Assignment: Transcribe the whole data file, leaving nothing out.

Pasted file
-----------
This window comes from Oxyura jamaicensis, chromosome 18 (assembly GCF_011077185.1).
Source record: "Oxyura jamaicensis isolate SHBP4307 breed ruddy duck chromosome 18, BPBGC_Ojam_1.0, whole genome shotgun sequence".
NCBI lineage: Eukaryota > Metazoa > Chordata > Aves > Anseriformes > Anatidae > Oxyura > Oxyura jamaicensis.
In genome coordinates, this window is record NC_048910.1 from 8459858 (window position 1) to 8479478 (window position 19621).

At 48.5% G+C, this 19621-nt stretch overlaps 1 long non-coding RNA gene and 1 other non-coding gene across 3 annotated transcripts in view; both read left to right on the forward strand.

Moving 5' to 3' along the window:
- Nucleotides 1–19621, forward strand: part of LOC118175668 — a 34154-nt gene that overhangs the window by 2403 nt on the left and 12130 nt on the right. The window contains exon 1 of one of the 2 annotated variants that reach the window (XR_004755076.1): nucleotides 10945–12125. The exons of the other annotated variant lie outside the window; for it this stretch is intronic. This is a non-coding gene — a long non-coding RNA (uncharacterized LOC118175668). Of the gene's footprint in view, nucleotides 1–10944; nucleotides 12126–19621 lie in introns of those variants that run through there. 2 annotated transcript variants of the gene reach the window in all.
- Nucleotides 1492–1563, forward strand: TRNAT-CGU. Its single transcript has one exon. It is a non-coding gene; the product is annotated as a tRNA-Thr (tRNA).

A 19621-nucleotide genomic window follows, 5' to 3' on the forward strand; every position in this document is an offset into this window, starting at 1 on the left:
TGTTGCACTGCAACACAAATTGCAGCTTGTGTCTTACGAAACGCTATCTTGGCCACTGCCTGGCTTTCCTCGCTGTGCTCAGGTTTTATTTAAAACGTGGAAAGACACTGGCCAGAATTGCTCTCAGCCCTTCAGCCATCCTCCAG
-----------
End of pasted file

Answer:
This window comes from Oxyura jamaicensis, chromosome 18 (assembly GCF_011077185.1).
Source record: "Oxyura jamaicensis isolate SHBP4307 breed ruddy duck chromosome 18, BPBGC_Ojam_1.0, whole genome shotgun sequence".
NCBI lineage: Eukaryota > Metazoa > Chordata > Aves > Anseriformes > Anatidae > Oxyura > Oxyura jamaicensis.
In genome coordinates, this window is record NC_048910.1 from 8459858 (window position 1) to 8479478 (window position 19621).

At 48.5% G+C, this 19621-nt stretch overlaps 1 long non-coding RNA gene and 1 other non-coding gene across 3 annotated transcripts in view; both read left to right on the forward strand.

Moving 5' to 3' along the window:
- Nucleotides 1–19621, forward strand: part of LOC118175668 — a 34154-nt gene that overhangs the window by 2403 nt on the left and 12130 nt on the right. The window contains exon 1 of one of the 2 annotated variants that reach the window (XR_004755076.1): nucleotides 10945–12125. The exons of the other annotated variant lie outside the window; for it this stretch is intronic. This is a non-coding gene — a long non-coding RNA (uncharacterized LOC118175668). Of the gene's footprint in view, nucleotides 1–10944; nucleotides 12126–19621 lie in introns of those variants that run through there. 2 annotated transcript variants of the gene reach the window in all.
- Nucleotides 1492–1563, forward strand: TRNAT-CGU. Its single transcript has one exon. It is a non-coding gene; the product is annotated as a tRNA-Thr (tRNA).

A 19621-nucleotide genomic window follows, 5' to 3' on the forward strand; every position in this document is an offset into this window, starting at 1 on the left:
TGTTGCACTGCAACACAAATTGCAGCTTGTGTCTTACGAAACGCTATCTTGGCCACTGCCTGGCTTTCCTCGCTGTGCTCAGGTTTTATTTAAAACGTGGAAAGACACTGGCCAGAATTGCTCTCAGCCCTTCAGCCATCCTCCAG